Do a final scan of the emails. File away what doesn’t require my attention and get the inbox as close to zero as possible.

Update my to-do list. I keep three running to-do lists:

1. My list for the next day in order of priority is Sharpie on paper because nothing is more satisfying than taking a big marker and crossing things off.

2. My list for that week is also on paper, a gigantic Post-It note that I keep stuck next to my computer to keep me focused on the week’s priorities.

3. My long term list is in a Word document that I have open at all times. This document includes strategic priorities for each client so I can always check-in to make sure the work I am doing is towards that greater purpose. It also includes my own business goals, blog post ideas, anything else that pops into my head for 100 Degrees Consulting.

Clean up my desk. Aside from my to-do lists, I’m not a paper person but occasionally I do print out bank statement or other document and I always make sure they’re filed or shredded before the end of the day. Starting the next work day in the midst of a sea of papers would give me major anxiety.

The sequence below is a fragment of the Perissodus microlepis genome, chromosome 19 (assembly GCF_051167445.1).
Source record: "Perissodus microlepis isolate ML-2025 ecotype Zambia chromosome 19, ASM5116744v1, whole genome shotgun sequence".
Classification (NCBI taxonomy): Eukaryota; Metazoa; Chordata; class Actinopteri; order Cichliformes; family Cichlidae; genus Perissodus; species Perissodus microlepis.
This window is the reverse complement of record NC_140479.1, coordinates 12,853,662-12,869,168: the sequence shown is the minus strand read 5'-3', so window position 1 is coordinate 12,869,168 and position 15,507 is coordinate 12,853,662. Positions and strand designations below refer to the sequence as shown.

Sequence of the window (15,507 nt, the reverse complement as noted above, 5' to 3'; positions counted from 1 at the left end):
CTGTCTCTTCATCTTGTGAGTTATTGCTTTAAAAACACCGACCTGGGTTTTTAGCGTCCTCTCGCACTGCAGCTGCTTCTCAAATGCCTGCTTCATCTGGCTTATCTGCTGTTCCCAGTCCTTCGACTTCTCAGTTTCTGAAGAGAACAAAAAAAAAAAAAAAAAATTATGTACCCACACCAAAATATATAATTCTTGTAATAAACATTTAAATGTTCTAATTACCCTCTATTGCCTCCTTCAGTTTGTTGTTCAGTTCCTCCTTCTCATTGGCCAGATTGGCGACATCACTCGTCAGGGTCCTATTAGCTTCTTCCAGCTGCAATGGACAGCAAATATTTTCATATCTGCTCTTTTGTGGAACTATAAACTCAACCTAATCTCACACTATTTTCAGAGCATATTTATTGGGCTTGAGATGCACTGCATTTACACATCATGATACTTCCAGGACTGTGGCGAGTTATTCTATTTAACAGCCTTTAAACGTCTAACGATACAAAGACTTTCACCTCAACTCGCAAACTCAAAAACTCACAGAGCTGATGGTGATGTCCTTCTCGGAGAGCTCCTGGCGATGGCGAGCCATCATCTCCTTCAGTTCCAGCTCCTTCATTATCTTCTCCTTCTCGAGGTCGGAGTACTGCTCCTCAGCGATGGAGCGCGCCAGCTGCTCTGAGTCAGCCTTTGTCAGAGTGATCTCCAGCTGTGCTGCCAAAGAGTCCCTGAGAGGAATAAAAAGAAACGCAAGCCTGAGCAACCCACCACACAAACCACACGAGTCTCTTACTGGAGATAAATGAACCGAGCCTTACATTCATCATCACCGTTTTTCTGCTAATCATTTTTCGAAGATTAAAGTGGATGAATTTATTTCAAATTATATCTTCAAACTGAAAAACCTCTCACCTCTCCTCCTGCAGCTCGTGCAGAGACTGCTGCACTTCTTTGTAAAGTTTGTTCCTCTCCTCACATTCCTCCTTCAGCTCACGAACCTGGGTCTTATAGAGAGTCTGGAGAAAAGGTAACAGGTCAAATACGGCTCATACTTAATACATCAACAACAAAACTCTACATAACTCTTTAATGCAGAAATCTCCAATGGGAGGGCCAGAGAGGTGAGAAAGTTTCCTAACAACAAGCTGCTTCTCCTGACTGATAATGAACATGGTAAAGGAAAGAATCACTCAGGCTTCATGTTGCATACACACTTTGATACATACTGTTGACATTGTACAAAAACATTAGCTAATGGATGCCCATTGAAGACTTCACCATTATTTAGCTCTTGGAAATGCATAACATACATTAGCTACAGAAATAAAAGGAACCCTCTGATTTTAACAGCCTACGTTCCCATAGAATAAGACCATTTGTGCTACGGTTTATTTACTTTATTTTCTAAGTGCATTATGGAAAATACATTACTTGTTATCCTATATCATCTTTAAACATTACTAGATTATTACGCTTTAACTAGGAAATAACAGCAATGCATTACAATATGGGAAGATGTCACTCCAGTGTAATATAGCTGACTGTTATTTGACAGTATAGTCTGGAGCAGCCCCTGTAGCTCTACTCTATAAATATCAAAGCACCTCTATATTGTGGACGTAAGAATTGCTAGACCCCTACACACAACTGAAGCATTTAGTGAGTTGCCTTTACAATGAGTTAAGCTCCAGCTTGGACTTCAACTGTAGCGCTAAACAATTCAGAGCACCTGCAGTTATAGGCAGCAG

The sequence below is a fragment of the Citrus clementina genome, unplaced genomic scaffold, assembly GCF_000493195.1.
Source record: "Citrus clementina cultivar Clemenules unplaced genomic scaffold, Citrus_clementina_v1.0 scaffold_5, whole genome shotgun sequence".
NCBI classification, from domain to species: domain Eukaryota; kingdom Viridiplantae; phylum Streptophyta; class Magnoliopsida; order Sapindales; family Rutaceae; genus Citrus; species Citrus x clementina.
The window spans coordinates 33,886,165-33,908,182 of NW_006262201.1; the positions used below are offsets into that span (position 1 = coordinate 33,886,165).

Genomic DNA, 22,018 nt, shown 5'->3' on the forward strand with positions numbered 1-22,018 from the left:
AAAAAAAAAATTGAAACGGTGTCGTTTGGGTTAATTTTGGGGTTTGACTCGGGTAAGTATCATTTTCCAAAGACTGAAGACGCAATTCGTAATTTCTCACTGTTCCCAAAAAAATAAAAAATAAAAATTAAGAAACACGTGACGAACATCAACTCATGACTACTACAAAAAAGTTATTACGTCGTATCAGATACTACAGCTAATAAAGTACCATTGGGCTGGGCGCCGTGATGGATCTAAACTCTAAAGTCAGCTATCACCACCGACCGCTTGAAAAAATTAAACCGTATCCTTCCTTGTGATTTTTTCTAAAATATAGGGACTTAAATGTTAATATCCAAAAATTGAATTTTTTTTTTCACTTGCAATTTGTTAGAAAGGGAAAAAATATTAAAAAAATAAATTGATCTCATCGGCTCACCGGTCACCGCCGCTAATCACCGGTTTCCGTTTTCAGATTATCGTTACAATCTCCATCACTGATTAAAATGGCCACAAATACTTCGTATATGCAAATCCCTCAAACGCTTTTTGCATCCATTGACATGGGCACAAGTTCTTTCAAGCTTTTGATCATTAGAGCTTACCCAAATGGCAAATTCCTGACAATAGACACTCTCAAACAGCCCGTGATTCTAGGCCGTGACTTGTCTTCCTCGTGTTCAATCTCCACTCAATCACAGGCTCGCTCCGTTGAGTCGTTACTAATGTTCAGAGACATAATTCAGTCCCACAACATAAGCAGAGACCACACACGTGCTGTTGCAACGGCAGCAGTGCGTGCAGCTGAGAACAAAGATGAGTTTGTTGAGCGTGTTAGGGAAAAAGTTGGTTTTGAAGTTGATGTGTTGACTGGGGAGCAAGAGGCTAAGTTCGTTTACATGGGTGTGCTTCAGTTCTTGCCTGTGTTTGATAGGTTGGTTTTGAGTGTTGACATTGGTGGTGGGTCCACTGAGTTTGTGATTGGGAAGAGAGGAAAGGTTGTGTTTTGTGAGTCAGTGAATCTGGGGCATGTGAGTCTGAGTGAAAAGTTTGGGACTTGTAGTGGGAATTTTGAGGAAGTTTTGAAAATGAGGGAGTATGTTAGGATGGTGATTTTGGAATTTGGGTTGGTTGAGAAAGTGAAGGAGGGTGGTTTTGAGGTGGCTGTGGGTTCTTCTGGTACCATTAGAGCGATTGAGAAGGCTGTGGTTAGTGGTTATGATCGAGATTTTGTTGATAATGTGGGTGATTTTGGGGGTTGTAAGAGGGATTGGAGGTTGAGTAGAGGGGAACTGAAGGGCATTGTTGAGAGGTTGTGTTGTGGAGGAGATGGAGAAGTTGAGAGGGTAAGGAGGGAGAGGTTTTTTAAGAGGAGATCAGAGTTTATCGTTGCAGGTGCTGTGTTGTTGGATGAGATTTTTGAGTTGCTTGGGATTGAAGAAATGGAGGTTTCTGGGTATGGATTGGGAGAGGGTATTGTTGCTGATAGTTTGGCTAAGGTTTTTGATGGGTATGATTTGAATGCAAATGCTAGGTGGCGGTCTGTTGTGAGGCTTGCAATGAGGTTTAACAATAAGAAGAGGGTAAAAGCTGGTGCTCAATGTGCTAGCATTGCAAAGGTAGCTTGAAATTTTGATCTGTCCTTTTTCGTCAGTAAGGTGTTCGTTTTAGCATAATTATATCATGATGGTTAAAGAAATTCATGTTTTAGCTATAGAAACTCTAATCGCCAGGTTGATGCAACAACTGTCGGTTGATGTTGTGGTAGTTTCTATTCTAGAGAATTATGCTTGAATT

I found a few more great afternoon routine items in this infographic:

  • Sign out of your work email
  • Perform a brain dump
  • Reflect on your day

What does your routine look like? Do you slam the laptop screen shut at 5pm and beeline to the nearest bar? Or do you linger around and chat with colleagues until everyone else leaves? Or maybe you don’t have a stop time and pop in on your laptop until bedtime?


How to thrive as an entrepreneur and new mom

If you’re a highly ambitious, Type A, make-it-happen entrepreneur, who’s passionate about growing your business, AND you’re about to have a baby, you must read this.

You are excited for your little one to arrive. You’ve probably meticulously planned his or her nursery (and of course you know the gender, because TYPE A!) and have all the little clothes hung neatly in the closet, arranged by size. You know where you’ll deliver and maybe even have some meals socked away in the freezer for after his or her arrival.

You are also a busy entrepreneur. You’re hustling daily (and you love it) and your business is growing, maybe faster than you’d anticipated. Your days are filled with client work, potential client sales calls, and you’re being asked to speak at different events. When you left your 9-5, you didn’t imagine it would all work out so well and you are energized and on fire (as much as can be for a pregnant woman).